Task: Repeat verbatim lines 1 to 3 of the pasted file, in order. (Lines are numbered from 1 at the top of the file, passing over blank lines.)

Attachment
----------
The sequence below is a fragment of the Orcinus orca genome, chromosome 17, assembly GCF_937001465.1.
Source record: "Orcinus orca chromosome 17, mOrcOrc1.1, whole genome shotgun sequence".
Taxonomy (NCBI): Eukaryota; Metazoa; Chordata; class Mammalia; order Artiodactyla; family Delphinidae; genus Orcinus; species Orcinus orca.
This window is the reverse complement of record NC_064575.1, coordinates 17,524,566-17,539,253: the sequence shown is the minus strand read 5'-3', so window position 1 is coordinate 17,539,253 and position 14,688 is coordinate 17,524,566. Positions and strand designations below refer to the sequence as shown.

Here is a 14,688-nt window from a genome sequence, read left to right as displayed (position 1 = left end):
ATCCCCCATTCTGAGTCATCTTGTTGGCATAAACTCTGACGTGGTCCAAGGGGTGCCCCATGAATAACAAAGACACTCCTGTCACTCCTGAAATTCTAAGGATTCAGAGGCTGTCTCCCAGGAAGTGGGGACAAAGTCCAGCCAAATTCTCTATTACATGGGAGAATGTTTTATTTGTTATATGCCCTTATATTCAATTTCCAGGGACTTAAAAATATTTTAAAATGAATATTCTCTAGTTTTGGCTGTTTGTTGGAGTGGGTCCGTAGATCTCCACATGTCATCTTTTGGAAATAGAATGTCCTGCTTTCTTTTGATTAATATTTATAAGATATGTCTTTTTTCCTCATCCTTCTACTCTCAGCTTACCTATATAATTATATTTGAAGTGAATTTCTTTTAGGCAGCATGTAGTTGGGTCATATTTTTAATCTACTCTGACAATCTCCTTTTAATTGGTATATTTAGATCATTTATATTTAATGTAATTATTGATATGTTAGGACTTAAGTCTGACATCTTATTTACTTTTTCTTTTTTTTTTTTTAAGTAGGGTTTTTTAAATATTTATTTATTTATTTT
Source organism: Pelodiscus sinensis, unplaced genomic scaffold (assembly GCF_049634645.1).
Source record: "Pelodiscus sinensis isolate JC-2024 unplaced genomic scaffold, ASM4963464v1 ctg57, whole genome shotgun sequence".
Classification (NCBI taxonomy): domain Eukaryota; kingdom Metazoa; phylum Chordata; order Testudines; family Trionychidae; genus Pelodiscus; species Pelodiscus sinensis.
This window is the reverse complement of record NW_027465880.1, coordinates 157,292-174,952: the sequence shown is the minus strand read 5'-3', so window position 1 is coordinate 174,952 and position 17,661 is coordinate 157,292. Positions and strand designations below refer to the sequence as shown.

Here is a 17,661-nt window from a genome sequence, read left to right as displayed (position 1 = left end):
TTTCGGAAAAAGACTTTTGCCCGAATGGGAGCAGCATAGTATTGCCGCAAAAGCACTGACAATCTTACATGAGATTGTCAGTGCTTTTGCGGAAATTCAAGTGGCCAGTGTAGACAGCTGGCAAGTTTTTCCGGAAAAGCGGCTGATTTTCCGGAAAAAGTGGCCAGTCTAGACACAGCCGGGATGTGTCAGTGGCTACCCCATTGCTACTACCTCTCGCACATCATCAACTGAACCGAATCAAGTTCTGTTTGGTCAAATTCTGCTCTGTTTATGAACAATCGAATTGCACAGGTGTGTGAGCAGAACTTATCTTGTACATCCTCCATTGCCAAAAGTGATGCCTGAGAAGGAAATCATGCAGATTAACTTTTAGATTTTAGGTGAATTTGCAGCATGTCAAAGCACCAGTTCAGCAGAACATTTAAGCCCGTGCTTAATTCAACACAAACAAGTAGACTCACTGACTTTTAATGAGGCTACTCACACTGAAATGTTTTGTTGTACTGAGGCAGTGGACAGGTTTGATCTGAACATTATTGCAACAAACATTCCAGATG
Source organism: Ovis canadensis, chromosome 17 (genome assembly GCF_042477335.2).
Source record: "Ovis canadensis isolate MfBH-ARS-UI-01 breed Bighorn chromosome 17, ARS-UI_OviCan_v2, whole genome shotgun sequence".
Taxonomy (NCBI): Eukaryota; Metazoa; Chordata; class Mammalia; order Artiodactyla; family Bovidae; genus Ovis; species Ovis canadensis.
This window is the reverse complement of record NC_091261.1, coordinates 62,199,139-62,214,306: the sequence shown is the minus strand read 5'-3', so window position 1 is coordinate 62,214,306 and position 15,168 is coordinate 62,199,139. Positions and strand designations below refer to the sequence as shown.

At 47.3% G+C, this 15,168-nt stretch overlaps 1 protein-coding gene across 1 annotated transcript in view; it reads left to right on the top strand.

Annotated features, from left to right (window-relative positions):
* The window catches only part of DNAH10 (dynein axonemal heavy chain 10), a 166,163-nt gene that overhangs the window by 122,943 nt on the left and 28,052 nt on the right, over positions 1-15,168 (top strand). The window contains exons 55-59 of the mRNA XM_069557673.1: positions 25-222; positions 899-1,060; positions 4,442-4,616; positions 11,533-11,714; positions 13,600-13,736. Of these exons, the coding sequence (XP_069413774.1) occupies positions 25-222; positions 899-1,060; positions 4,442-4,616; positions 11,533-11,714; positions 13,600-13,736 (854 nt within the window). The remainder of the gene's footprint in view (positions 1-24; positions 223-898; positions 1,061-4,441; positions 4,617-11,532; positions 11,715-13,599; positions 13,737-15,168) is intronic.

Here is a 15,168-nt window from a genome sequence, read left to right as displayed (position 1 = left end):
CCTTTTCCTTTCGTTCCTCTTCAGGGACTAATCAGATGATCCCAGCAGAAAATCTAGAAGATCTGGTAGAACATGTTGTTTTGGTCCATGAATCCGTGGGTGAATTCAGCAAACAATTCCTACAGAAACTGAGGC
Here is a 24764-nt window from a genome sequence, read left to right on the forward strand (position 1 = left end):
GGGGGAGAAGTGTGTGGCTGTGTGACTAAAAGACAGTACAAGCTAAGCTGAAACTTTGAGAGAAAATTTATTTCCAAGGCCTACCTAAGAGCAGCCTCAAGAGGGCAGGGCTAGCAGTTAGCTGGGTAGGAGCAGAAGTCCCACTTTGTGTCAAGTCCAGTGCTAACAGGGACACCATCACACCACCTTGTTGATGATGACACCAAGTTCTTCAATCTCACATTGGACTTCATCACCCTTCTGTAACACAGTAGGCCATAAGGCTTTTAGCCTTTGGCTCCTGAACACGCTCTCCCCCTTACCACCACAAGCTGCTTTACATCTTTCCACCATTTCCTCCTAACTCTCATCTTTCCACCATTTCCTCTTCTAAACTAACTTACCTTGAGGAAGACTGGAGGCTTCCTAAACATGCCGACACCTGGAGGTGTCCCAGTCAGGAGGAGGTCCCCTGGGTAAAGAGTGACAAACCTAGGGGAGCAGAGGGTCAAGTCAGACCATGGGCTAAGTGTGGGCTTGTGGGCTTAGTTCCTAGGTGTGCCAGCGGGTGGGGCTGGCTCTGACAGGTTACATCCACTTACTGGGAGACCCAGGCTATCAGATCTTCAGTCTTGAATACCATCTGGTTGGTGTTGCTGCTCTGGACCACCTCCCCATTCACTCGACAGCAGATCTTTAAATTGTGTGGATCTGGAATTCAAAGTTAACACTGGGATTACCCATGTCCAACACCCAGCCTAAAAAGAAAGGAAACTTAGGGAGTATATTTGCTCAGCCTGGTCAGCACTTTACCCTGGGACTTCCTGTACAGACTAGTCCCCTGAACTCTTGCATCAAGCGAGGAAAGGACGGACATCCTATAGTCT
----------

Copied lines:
The sequence below is a fragment of the Orcinus orca genome, chromosome 17, assembly GCF_937001465.1.
Source record: "Orcinus orca chromosome 17, mOrcOrc1.1, whole genome shotgun sequence".
Taxonomy (NCBI): Eukaryota; Metazoa; Chordata; class Mammalia; order Artiodactyla; family Delphinidae; genus Orcinus; species Orcinus orca.